April 21, 2020 Last updated April 21st, 2020 1,055 Reads share

The Ultimate Guide to USPs

Image Credit: DepositPhotos

There is a magical element to every business called the unique selling proposition (USP). Understanding what drives people to your brand rather than another is a big part of developing your USP and your branding strategy. If you haven’t thought about what makes your company different than your competitors, now is an excellent time to foster a new approach.

There are around 30.7 million small businesses in the United States, according to the Small Business Administration (SBA). No matter what kind of firm you run or your location, you likely have competition. Grabbing the attention of your customer base and showing how you’re the better choice requires creativity and a deep understanding of what you have to offer.

Fortunately, developing a strong USP requires only a little of your time and ongoing promotional effort. Here are 12 ways to hone in on what makes your brand one-of-a-kind.

Focus on the User Experience

Put yourself in the place of your typical customer. What problem drives them to your website or store for a solution? Once they arrive, is that issue solved quickly and without much trouble?

Move through every touchpoint in the buyer’s journey and make sure things flow from Point A to Point B.

Think about how many of your users access your website from a mobile device. How can you improve that experience while still sticking to the primary value you wish to provide?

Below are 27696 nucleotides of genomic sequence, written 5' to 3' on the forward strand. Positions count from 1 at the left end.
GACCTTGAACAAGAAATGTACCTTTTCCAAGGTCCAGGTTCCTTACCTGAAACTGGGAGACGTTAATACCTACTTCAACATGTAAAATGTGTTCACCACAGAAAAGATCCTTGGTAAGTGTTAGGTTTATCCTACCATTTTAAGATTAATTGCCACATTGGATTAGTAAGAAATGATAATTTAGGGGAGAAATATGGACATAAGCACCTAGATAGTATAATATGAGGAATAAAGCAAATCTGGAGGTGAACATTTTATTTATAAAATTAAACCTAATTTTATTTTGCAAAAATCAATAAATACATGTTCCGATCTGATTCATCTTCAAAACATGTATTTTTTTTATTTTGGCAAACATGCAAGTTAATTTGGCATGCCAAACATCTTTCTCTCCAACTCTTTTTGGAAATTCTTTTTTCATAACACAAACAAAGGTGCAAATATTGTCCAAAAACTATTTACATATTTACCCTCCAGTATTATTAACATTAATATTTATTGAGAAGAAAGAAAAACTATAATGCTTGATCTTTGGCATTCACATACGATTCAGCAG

Assess Your Logo

Does your logo highlight your USP? If you sell real estate and you want to be known for the fastest turnaround, then your logo might be a house that looks as though it’s in motion or has wings. Make sure it defines your brand and then use it everywhere, such as outdoor events, on banners placed outside your store and in advertising.

Know Your Benefits

Figure out your product’s or service’s benefits. You can’t highlight your USP if you don’t have an idea of what your best features are. Your USP can also be about your philosophy as a business owner, such as having the best customer service or lowest costs.

Study Your Competitors

Once you have a list of benefits, look at your competitors and what their USPs are. You need something outside the norm, so cross off anything on your list that matches other brands. What is left is what makes your offer stand out.

Review Your Target Audience

Your USP might be one of the most interesting ever developed. However, if your target audience doesn’t care, it won’t do much in the way of increasing your conversions.

Study your typical customer in-depth. Tap into what emotions drive them and how your product’s benefits solve their worries, fears and needs.

Refine Your Language

Knowing what your USP is and being able to define it succinctly are two different things. You should be able to state your unique value in one short sentence. Edit until the words are concrete and clearly outline the benefit, and cut anything that doesn’t provide details about your USP.